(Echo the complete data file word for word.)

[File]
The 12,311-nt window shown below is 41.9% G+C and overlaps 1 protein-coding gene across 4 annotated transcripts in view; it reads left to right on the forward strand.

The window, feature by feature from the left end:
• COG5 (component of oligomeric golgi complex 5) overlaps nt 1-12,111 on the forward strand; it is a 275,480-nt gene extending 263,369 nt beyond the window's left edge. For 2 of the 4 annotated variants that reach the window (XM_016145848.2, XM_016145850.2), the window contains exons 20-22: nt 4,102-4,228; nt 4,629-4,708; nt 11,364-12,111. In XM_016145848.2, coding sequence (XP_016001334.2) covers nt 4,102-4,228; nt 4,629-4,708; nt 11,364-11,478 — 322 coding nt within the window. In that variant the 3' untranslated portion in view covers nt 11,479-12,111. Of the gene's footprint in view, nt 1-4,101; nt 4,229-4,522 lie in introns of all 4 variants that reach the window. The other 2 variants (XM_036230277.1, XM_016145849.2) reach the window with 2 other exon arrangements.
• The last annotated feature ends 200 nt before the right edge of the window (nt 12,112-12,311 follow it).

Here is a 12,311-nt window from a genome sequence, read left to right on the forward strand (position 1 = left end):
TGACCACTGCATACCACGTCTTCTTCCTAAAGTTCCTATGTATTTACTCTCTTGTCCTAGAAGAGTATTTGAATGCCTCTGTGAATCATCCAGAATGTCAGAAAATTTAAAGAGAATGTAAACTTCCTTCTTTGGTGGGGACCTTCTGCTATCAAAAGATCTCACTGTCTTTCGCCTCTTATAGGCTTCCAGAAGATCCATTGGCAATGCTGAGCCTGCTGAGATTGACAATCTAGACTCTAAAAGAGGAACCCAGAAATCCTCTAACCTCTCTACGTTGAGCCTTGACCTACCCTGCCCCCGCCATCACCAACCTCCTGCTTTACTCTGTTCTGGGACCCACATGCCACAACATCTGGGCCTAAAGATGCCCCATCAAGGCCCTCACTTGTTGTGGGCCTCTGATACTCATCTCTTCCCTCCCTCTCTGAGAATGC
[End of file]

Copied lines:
The 12,311-nt window shown below is 41.9% G+C and overlaps 1 protein-coding gene across 4 annotated transcripts in view; it reads left to right on the forward strand.

The window, feature by feature from the left end:
• COG5 (component of oligomeric golgi complex 5) overlaps nt 1-12,111 on the forward strand; it is a 275,480-nt gene extending 263,369 nt beyond the window's left edge. For 2 of the 4 annotated variants that reach the window (XM_016145848.2, XM_016145850.2), the window contains exons 20-22: nt 4,102-4,228; nt 4,629-4,708; nt 11,364-12,111. In XM_016145848.2, coding sequence (XP_016001334.2) covers nt 4,102-4,228; nt 4,629-4,708; nt 11,364-11,478 — 322 coding nt within the window. In that variant the 3' untranslated portion in view covers nt 11,479-12,111. Of the gene's footprint in view, nt 1-4,101; nt 4,229-4,522 lie in introns of all 4 variants that reach the window. The other 2 variants (XM_036230277.1, XM_016145849.2) reach the window with 2 other exon arrangements.
• The last annotated feature ends 200 nt before the right edge of the window (nt 12,112-12,311 follow it).

Here is a 12,311-nt window from a genome sequence, read left to right on the forward strand (position 1 = left end):
TGACCACTGCATACCACGTCTTCTTCCTAAAGTTCCTATGTATTTACTCTCTTGTCCTAGAAGAGTATTTGAATGCCTCTGTGAATCATCCAGAATGTCAGAAAATTTAAAGAGAATGTAAACTTCCTTCTTTGGTGGGGACCTTCTGCTATCAAAAGATCTCACTGTCTTTCGCCTCTTATAGGCTTCCAGAAGATCCATTGGCAATGCTGAGCCTGCTGAGATTGACAATCTAGACTCTAAAAGAGGAACCCAGAAATCCTCTAACCTCTCTACGTTGAGCCTTGACCTACCCTGCCCCCGCCATCACCAACCTCCTGCTTTACTCTGTTCTGGGACCCACATGCCACAACATCTGGGCCTAAAGATGCCCCATCAAGGCCCTCACTTGTTGTGGGCCTCTGATACTCATCTCTTCCCTCCCTCTCTGAGAATGC